Everyone who knows me knows how devoted I am to secondhand shopping. Even a few people who don’t know me personally might know this about me, since I’ve written about it so darn much. I wrote a book about visiting yard sales with my mother, I wrote a zine that lists and describes all the cat-themed objects in my home and one about my favorite thrift store mugs, and I’ve written many essays on a variety of other old objects I own and the complicated mix of feelings and ideas they stoke in me.
For Christmas this year Joe gave me the entire back catalog of a zine we discovered a couple years ago, then forgot about: Thrifty Times. What an awesome gift. The editor, Sarah B. MacDonald, puts out an issue every month and has done so for at about 5 years. Each issue has the same recurring features and a letter from the editor, in the style of a magazine (or, more accurately, of a magazine-like zine from a certain era, the 80s and 90s I suppose). MacDonald writes most of the pieces herself, though she also has a regular crew of witty, cheerful contributors: Sarah Spence, who frequently writes the romance novel review (“Isn’t It Romantic”) and Nick Burgess, who does the monthly thrift-themed comics on the back cover and sometimes writes about video games. All of these folks have an excellent sense of irony and a sincere love of kitsch, nostalgia, and inexplicable tschotschkes. MacDonald’s favorite decade is the 70s and the avocado-green throw pillows and mushroom motifs produced in that era; she’s a funny writer and it is a pleasure to join her on her trips to local thrift shops and feel her excitement at finding something good. I think she must be around my age because she often writes about the 90s music CDs she finds (Live, Marcy Playground, Soul Asylum) in the way that you might if you’d been a teenager back then. It’s all such fun to read about. I worked my way through the large stack of zines slowly, enjoying every article and reading a number of them out loud to Joe.
I have thought about, and written about, the pleasure of pawing through other people’s old stuff so many times by now that I ought to understand, on a deep level, what precisely it means to me, but I’m not there yet. It’s just that somehow, when I’m digging, everything is a gem. Everything is something I’m glad to have seen. Even when I don’t buy anything (well, I almost always buy something); even on days when all I’ve got is the grubby Salvation Army, where nobody ever sweeps the floor and grim announcements come over the p.a. about the anger management group about to commence next door. When I’m staring down the length of a boring afternoon, the thrift store—some thrift store, somewhere—promises to fire up my imagination. It’s like visiting a museum, only you’re allowed to buy the stuff and bring it home if you want. And thrift store people are my people, whether I’m in the mood to claim them or not.
One day this winter, while I was still happily working my way through my stack of Thrifty Times, I suggested that we go check out the little shop in Germantown, an old neighborhood in Philadelphia. The shop is charming and small and has bona fide vintage stuff, not just recent castoffs. We decided to walk the few miles there since the weather was mild and it’s interesting looking over there; you can take your time looking at the old brick buildings and tiny churchyards and viney stone walls.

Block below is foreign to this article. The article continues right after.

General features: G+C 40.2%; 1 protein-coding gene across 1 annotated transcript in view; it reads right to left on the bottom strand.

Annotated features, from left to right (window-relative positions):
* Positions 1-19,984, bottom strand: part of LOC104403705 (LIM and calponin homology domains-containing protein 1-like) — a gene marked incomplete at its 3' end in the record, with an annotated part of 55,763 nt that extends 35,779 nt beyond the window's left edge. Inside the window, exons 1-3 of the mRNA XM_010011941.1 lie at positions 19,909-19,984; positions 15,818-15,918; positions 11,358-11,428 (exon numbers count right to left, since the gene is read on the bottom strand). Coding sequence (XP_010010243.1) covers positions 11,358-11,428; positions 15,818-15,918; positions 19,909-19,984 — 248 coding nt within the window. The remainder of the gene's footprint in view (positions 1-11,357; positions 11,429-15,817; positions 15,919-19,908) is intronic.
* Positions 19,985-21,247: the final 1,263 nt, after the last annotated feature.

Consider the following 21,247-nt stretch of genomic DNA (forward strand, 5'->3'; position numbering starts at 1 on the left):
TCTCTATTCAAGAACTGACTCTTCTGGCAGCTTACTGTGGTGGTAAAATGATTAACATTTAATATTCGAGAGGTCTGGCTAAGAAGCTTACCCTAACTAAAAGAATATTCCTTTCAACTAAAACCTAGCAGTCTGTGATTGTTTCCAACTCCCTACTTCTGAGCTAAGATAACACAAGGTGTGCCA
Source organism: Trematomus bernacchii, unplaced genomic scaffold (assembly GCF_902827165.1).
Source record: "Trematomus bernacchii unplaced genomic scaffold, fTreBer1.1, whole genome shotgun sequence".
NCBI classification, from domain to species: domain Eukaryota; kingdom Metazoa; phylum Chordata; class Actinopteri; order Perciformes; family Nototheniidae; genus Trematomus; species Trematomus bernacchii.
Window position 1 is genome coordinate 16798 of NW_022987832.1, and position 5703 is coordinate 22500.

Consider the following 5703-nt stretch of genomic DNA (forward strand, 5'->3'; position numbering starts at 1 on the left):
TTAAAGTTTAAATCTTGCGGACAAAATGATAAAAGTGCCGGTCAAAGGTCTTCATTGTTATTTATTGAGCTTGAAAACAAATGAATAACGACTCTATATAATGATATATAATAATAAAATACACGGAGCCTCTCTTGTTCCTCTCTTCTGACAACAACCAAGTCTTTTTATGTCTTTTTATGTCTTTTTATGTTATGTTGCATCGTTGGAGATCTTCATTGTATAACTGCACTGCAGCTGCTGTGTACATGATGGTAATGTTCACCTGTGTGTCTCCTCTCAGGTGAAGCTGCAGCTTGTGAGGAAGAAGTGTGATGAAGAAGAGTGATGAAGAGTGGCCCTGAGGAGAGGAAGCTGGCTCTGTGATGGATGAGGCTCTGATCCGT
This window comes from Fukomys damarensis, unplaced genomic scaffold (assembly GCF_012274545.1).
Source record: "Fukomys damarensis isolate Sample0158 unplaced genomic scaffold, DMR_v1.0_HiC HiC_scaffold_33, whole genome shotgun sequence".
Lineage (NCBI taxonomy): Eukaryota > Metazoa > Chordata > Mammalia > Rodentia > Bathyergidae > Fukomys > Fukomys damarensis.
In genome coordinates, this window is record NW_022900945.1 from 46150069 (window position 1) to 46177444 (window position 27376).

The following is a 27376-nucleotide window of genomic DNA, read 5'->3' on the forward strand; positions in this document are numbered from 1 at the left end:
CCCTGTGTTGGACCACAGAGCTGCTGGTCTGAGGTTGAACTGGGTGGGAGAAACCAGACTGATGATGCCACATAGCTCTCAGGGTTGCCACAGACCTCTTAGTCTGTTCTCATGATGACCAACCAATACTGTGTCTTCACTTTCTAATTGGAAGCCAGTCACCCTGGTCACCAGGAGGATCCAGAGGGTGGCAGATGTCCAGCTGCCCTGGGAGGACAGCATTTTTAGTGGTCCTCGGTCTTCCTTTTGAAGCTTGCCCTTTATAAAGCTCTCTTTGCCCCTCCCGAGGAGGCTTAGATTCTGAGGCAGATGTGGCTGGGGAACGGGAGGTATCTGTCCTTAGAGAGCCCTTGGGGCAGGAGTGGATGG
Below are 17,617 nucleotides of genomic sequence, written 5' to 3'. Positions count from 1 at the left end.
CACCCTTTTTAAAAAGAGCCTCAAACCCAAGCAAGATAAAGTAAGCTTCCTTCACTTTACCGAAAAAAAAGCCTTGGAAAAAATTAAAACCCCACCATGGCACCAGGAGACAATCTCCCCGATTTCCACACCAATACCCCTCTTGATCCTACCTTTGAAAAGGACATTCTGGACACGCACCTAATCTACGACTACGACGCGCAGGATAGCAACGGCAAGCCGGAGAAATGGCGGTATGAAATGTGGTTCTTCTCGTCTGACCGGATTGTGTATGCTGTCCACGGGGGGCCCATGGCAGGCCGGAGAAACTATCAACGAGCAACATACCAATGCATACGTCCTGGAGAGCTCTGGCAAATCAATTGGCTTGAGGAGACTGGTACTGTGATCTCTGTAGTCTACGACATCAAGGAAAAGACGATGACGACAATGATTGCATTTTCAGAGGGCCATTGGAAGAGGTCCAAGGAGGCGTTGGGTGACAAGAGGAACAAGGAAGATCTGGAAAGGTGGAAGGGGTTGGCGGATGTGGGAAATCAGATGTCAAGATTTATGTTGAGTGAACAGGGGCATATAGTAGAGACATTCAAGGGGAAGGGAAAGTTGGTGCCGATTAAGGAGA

It ended up being a quintessential thrift store visit. By this I mean that I (a) found something I’d been actively searching for, (b) found something hilarious, and (c) had an interesting interaction with another person. The thing I found that I had been looking for was a small wooden spice rack, which I have since altered by prying off the tin eagle (??) that originally adorned it and painting it with pale green craft paint. Then I hung it on my kitchen wall and put my collection of essential oils in it. While Joe and I were paying for this and a few other things, a lady who’d been having a kind of in-depth conversation with the woman at the register gave Joe a long once-over.
“Young man, will you look at this computer for me please?” she asked him. I was amused and touched that she assumed he’d be able to figure out whether or not a laptop she’d found could be made to work again because he was both a lot younger than her and also a guy—and of course by looking at it for a few minutes he was able to figure this out. The lady was disappointed by his assessment: that she probably wouldn’t be able to get into the password-protected machine and use it the way she wanted.
As she led poor Joe back into the store toward the electronics section, I occupied myself by looking at the books. There I spotted a shining jewel that I now wish I had bought, if only so that I could tell you more about it. It was a late-80s how-to guide called Garage Sale Mania! that opened with the chapter “Garage Sales: What Are They?” and ended with the wonderfully titled “Count Your Cabbage and Smile.” Count your cabbage and smile! This is the sort of phrase that will stay with me for years and bring me pure joy every time I think of it. It’s the linguistic equivalent of a secondhand knick-knack that I can put on my bookshelf to look at whenever I want, and feel the warmth of connection across decades and styles of expression.
I see that the author of Garage Sale Mania! has continued writing and publishing books since the 80s—an impressive number of them, most novels in a few different genres. There are just so many books out there, oddball things I never would have known about if it wasn’t for the thrift shop, which in my opinion can be just as good a place to look for a book, if not better, than a used bookstore. I’m not alone in holding this opinion, for whatever that’s worth. Weird books are the best books, and zines are the weirdest books of all.